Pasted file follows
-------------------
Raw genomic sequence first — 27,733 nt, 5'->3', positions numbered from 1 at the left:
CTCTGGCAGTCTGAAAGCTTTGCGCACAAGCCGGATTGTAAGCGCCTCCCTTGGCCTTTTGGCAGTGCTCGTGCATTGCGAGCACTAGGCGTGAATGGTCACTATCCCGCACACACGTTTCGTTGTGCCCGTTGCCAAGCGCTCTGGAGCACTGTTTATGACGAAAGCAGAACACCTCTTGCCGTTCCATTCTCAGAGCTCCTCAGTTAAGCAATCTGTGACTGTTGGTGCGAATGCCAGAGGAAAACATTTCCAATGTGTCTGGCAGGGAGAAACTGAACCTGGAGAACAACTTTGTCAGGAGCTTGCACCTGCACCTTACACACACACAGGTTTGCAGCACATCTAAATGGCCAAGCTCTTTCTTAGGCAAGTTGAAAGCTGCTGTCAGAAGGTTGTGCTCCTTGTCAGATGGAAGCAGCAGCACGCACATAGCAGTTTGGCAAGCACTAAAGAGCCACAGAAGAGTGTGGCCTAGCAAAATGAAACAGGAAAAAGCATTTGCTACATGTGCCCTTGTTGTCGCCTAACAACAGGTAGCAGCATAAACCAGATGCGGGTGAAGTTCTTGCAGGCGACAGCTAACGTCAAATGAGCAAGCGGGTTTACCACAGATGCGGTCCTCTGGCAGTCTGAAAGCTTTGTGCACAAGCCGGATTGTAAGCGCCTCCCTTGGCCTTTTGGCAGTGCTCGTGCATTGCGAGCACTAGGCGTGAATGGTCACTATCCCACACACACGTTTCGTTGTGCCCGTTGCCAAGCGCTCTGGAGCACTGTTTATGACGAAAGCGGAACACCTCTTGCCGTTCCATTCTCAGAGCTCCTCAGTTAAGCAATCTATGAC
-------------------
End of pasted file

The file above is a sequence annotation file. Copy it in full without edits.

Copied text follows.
Raw genomic sequence first — 27,733 nt, 5'->3', positions numbered from 1 at the left:
CTCTGGCAGTCTGAAAGCTTTGCGCACAAGCCGGATTGTAAGCGCCTCCCTTGGCCTTTTGGCAGTGCTCGTGCATTGCGAGCACTAGGCGTGAATGGTCACTATCCCGCACACACGTTTCGTTGTGCCCGTTGCCAAGCGCTCTGGAGCACTGTTTATGACGAAAGCAGAACACCTCTTGCCGTTCCATTCTCAGAGCTCCTCAGTTAAGCAATCTGTGACTGTTGGTGCGAATGCCAGAGGAAAACATTTCCAATGTGTCTGGCAGGGAGAAACTGAACCTGGAGAACAACTTTGTCAGGAGCTTGCACCTGCACCTTACACACACACAGGTTTGCAGCACATCTAAATGGCCAAGCTCTTTCTTAGGCAAGTTGAAAGCTGCTGTCAGAAGGTTGTGCTCCTTGTCAGATGGAAGCAGCAGCACGCACATAGCAGTTTGGCAAGCACTAAAGAGCCACAGAAGAGTGTGGCCTAGCAAAATGAAACAGGAAAAAGCATTTGCTACATGTGCCCTTGTTGTCGCCTAACAACAGGTAGCAGCATAAACCAGATGCGGGTGAAGTTCTTGCAGGCGACAGCTAACGTCAAATGAGCAAGCGGGTTTACCACAGATGCGGTCCTCTGGCAGTCTGAAAGCTTTGTGCACAAGCCGGATTGTAAGCGCCTCCCTTGGCCTTTTGGCAGTGCTCGTGCATTGCGAGCACTAGGCGTGAATGGTCACTATCCCACACACACGTTTCGTTGTGCCCGTTGCCAAGCGCTCTGGAGCACTGTTTATGACGAAAGCGGAACACCTCTTGCCGTTCCATTCTCAGAGCTCCTCAGTTAAGCAATCTATGAC